Upward Mobility: Dear Apple, Please Stop Hogging All the Good Stuff

Forget Touch ID, we're still waiting for access to Siri!

As I mentioned last week, the new Touch ID feature of the iPhone 5S is (at least for the moment) only usable by Apple created software. What this means is that a developer can’t take advantage of the feature to authenticate a user inside an application, it can only be used to unlock the phone and authenticate to iTunes.

This continues a troubling trend we’ve seen with Apple lately. Nearly two years after the release of Siri, the voice UI is still locked out for anyone but Apple and their chosen partners (such as Wolfram Alpha.) I understand that opening up a technology for third party usage takes planning and work, but twice in a row now, Apple has released what could be a transformative technology, and left the developer community out of the picture.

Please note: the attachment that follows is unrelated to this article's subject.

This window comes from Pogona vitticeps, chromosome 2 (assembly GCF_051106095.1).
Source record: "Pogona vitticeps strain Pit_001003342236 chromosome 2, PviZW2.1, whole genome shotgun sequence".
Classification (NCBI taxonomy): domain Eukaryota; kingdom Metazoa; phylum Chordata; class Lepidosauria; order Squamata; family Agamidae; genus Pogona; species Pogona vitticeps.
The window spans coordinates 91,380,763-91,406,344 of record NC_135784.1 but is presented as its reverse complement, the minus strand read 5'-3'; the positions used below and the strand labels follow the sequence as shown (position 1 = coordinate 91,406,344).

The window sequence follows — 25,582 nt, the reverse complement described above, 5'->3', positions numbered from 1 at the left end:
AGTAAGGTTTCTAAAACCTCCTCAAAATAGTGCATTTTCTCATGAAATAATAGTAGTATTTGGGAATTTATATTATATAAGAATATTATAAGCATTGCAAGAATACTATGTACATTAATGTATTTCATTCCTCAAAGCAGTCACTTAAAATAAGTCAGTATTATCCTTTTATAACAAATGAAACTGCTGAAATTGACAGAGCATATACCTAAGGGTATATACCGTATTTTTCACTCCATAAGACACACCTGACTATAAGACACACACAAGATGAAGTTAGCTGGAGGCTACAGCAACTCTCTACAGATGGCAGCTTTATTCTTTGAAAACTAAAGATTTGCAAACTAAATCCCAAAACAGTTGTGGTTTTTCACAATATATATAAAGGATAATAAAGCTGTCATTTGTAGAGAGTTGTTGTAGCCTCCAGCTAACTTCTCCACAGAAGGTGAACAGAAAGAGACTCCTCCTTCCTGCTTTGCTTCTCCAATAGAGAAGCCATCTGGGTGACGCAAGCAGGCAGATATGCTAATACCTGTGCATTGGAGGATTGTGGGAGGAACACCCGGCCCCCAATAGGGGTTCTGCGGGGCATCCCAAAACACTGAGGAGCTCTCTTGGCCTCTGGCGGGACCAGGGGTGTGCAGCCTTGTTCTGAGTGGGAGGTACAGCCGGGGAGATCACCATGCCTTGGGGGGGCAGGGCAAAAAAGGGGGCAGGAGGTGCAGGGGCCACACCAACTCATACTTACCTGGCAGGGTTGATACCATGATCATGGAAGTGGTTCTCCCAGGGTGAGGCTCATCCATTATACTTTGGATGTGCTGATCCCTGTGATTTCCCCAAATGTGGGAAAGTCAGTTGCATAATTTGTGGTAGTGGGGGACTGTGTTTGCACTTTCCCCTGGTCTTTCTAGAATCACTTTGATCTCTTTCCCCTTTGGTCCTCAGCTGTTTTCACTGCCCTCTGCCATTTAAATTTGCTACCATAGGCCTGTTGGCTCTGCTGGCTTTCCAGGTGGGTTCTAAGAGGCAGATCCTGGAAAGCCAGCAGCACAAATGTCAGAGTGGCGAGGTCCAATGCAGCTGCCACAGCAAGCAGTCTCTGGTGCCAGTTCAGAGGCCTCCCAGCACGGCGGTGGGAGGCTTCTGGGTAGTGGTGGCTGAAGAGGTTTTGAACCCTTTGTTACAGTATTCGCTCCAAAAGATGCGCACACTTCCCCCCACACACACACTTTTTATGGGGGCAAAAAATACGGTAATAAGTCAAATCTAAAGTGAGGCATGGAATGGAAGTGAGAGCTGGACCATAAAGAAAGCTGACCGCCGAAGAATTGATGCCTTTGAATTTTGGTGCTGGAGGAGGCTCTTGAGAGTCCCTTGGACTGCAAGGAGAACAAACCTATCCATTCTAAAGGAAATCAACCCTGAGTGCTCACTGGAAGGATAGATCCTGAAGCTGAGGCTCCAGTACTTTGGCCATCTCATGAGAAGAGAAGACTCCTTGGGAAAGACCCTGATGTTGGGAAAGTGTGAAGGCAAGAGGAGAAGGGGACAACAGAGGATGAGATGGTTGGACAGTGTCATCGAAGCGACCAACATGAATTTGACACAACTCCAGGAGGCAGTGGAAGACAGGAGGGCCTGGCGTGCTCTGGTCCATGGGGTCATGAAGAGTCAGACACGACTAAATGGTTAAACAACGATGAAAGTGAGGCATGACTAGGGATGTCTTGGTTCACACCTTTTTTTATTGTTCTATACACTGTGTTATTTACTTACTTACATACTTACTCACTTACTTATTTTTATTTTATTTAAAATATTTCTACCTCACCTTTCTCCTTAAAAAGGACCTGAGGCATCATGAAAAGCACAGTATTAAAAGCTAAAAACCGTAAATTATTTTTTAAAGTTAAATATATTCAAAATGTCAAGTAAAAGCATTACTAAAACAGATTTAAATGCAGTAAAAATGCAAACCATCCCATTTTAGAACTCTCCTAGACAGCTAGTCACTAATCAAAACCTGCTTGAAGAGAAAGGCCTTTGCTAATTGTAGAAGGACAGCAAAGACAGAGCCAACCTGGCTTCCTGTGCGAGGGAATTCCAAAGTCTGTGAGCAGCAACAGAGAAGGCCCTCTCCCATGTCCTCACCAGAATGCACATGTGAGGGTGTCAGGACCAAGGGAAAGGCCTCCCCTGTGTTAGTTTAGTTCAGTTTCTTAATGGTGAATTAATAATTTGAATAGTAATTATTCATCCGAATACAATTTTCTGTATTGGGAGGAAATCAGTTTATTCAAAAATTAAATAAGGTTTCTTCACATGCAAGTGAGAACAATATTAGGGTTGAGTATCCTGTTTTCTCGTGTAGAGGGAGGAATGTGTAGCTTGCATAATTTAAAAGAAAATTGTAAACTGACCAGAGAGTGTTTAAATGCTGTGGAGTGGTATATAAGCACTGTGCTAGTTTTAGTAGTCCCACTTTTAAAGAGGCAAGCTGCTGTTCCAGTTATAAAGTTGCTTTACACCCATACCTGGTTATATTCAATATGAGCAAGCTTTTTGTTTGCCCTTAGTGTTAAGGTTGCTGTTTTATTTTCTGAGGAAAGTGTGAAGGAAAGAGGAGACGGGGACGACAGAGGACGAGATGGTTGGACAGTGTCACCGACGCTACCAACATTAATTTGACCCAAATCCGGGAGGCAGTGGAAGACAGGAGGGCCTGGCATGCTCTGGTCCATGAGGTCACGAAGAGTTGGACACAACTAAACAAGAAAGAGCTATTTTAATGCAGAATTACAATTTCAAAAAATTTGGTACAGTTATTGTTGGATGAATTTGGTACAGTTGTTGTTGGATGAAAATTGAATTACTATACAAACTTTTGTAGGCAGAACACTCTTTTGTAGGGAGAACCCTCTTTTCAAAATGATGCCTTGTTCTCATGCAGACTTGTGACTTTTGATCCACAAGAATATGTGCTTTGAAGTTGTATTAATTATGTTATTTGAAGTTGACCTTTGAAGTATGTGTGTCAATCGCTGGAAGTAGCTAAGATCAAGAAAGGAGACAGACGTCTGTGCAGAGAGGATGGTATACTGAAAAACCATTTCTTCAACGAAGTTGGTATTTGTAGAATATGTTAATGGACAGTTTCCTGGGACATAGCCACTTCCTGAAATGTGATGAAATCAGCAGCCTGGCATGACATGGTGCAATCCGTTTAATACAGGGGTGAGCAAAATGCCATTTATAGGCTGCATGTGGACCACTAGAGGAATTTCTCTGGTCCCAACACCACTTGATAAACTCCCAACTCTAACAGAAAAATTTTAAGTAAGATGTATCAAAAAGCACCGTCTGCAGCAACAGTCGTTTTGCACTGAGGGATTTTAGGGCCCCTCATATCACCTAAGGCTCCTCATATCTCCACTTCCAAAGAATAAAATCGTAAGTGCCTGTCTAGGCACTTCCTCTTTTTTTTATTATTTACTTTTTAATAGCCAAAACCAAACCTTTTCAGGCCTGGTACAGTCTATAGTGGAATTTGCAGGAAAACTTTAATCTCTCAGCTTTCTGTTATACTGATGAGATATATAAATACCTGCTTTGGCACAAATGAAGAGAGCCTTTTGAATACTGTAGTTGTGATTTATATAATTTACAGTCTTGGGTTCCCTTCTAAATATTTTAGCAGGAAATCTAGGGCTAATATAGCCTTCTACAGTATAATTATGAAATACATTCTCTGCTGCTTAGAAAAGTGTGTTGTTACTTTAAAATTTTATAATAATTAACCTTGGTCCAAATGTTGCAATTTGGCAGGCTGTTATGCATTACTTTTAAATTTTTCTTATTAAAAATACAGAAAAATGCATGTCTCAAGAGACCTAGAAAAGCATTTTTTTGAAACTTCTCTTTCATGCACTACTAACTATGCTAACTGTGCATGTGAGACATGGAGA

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Developer Week in Review: Siri is the talk of the town

Developer Week in Review: Siri is the talk of the town

Voice-driven apps on the horizon, take Stanford CS courses on the house, and JavaScript flexes its muscles.

Everyone either wants to be just like Siri or thinks it's (she's?) a waste of time. Stanford expands its free CS curriculum, and JavaScript gains encryption and a JVM implementation.

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Developer Week in Review: Talking to your phone

Developer Week in Review: Talking to your phone

Getting serious about Siri, Open Office on the rocks, and Google embraces SQL.

This week, we ask if Apple's Siri has more than novelty value, and decide it does. Open Office needs you (or at least your money) to stay afloat, and Google bends to developer pressure and finally adds SQL support to its cloud computing platform.

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